Our Introduction to Home Instead Senior Care
The lady who called in, and stayed for 2 hours at a time, recommended me to get in touch with Home Instead Senior Care, who had an Admin Office in St Ives, only a few miles away. They sent out their manager to meet us a few days later, and their company were appointed to provide professional Dementia care at our home for Pauline which started almost immediately. Initially this was for 2 hours each afternoon, 5 days a week, to get Pauline used to this type of care, and allow me to do other things around and outside the house. Coincidently the young lady who first called on us lived with her parents nearby, and had got interested in care Work via her own mother, who visited her Grandmother in a nearby Retirement Apartment. She had learned about personal care and been trained by Home Instead to a high standard. Like Pauline she had a very keen interest in horticulture, so daily Pauline was taken into our Garden, and got very fond of the first carer to visit our home. Anyone suffering from Alzheimer’s can find it difficult to adapt to any changes to routine, so this was an excellent start to our life now shared each day with professional care workers.
The other lesson I also discovered, after expending much energy, is if you want a job doing well you need to do it yourself, or get a professional organisation to do it for you and pay them the required fees. NHS were told of our needs very clearly before Pauline’s discharge from hospital and I took their word that cover would be forthcoming as described to “Welcome Us Home”. Nothing could have been further from the truth! Whether it was bureaucracy or poor systems, or just pressure of work to clear another bed on the ward, once outside the hospital we were on our own, and forced to manage without any care in the community. There are no doubt many individuals working for the NHS who are a credit to the medical profession, but clearly the demands on the NHS by 2014 far exceeded their capacity to cope, and imagine it continues to get worse every day, until there is an effective partnership between the state and private care organisations in UK, in my opinion.
The beauty of the Home Instead Senior Care organisation is that their care services can be updated and increased as required long – term on a personal basis, to fit the precise needs of their clients in their own homes. They take care of all the admin and training of their staff, and payroll which would have to be done personally if employing your own live in carer.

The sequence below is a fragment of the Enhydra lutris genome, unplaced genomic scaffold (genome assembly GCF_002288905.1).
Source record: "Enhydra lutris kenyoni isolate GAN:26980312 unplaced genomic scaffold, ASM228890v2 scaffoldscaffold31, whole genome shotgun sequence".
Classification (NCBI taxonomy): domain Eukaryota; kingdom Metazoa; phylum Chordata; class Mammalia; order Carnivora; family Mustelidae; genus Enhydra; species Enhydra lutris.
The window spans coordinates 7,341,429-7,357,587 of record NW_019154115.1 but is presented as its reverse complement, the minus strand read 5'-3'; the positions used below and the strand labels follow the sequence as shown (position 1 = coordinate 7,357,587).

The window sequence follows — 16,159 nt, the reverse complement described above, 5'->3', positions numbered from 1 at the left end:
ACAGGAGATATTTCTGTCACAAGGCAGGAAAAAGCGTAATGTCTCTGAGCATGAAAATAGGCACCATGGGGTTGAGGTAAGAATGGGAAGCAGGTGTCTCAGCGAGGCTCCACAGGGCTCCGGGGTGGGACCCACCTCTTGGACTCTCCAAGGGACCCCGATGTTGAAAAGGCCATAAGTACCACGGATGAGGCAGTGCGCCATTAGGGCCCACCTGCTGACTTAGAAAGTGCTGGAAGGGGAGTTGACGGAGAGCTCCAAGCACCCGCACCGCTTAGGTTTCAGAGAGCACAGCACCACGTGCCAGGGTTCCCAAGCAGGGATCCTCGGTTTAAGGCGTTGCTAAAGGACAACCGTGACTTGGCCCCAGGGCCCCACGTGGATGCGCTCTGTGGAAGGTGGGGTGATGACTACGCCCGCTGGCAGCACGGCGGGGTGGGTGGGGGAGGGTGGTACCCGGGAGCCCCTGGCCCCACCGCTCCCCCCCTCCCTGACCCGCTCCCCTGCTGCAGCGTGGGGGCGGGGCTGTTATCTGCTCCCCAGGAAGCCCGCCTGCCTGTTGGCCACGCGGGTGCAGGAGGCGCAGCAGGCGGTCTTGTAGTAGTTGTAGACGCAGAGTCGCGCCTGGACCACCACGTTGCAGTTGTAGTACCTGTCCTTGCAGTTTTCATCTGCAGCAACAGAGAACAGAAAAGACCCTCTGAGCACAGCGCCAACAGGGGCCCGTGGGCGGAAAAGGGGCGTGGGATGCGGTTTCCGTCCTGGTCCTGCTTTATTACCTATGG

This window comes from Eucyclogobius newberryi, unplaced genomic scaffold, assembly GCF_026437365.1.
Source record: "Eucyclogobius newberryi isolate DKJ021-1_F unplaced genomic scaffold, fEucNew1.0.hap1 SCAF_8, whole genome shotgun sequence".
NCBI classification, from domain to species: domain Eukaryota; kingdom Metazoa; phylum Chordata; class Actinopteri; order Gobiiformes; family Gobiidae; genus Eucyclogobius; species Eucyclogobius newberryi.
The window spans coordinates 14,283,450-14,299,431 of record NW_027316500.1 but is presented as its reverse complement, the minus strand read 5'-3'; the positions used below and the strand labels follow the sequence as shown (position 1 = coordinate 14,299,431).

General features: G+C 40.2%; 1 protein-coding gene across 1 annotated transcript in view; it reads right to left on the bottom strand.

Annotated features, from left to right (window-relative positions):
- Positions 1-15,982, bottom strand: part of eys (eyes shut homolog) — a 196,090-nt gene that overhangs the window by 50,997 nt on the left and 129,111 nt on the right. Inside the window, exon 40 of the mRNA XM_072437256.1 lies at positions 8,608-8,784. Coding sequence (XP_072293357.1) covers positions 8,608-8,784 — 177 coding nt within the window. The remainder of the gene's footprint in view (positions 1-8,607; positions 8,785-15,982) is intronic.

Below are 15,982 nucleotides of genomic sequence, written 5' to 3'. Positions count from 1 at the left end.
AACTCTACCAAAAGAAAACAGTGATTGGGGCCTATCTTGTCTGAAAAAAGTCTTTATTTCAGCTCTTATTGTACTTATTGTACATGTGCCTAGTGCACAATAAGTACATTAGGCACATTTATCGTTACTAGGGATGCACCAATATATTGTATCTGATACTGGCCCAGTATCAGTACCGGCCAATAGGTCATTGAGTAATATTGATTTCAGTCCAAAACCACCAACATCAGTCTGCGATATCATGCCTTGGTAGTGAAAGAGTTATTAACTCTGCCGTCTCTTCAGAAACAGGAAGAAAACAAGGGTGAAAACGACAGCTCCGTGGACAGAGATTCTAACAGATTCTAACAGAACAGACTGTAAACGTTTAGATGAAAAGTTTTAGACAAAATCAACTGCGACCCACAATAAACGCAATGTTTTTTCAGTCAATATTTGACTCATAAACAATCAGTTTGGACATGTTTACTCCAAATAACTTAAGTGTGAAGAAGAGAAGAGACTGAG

I could not have managed to look after Pauline at home without this company to help me. The daily hours were increased after a few months to include her personal care, washing and Dressing, as this was starting to take longer each morning as Pauline’s health gradually declined. The 4 hours increased to 6 hours daily, then to overnight cover in the last weeks of her life. Pauline died on 9.2.2016 from another medical condition as described later in this Reflection Report.
A Personal Background to Pauline’s Story
Anyone reading these Reflections could very likely form the opinion that I spent most of my married life to Pauline caring for her health rather than her personally. We had an excellent loving relationship founded on our committed Christian Faith, and for 30 years were members together of St Andrew’s Church in Histon, just north of Cambridge, England. We enjoyed active holidays, a productive garden, and lots of Friends and Family contacts. My two step sons were close, although too old when we married in 1984 to consider Adoption. They both lived or stayed at our home in the early years, until getting established in their own homes.
Pauline used to joke with me that the test of our relationship would be whether I would still love her if she “Had half a head and no legs”. I assured her I would love her unreservedly, little thinking that one day this would in reality happen to Pauline! With our strong Christian Faith, and the support of our close Friends, and Medical Practitioners as required, we coped with Pauline’s deteriorating health over the last 10 years of our marriage, maintaining good humour & joy in the company of each other. Pauline was my Best Friend as well as my Wife until her death parted us on 9th February 2016.
When we got married in 1984 I was professionally qualified as an Independent Financial Advisor (IFA), who left the Investment Company World to look after individual clients in a more personal way locally from an Office in Cambridge. I worked at what was then called an Insurance Brokerage as the Pensions Director for 8 years. After our wedding a few months later the brokerage was sold and we decided to start our own IFA Business in 1985, and enjoyed for over 23 years looking after a large number of loyal clients, until in 2008 we received an offer to buy our Office from a Local and much larger IFA company. The timing of this approach was perfect as Pauline was by now requiring a Wheelchair and assistance with all transfers, due to a long standing Back injury. My Early Retirement, at the age of 58, allowed us time together which was not always possible when running a busy consultancy. We thoroughly enjoyed this special time in our marriage, and made a point of going out somewhere each day to walk our Dogs, with Pauline using a 4 wheel scooter to be independent.
There were medical issues with Pauline for many years like clinical Depression, Diabetes, and sight problems, but we managed these daily. As the Wheelchair started to be required indoors as well as outdoors we fitted Ramps for ease of access to our Garden, which was Pauline’s long term favourite place since we moved to Histon in 1985. We enjoyed our life and Pauline rarely complained about her medical issues as she had a high tolerance of pain, and never liked to make a fuss in the normal way.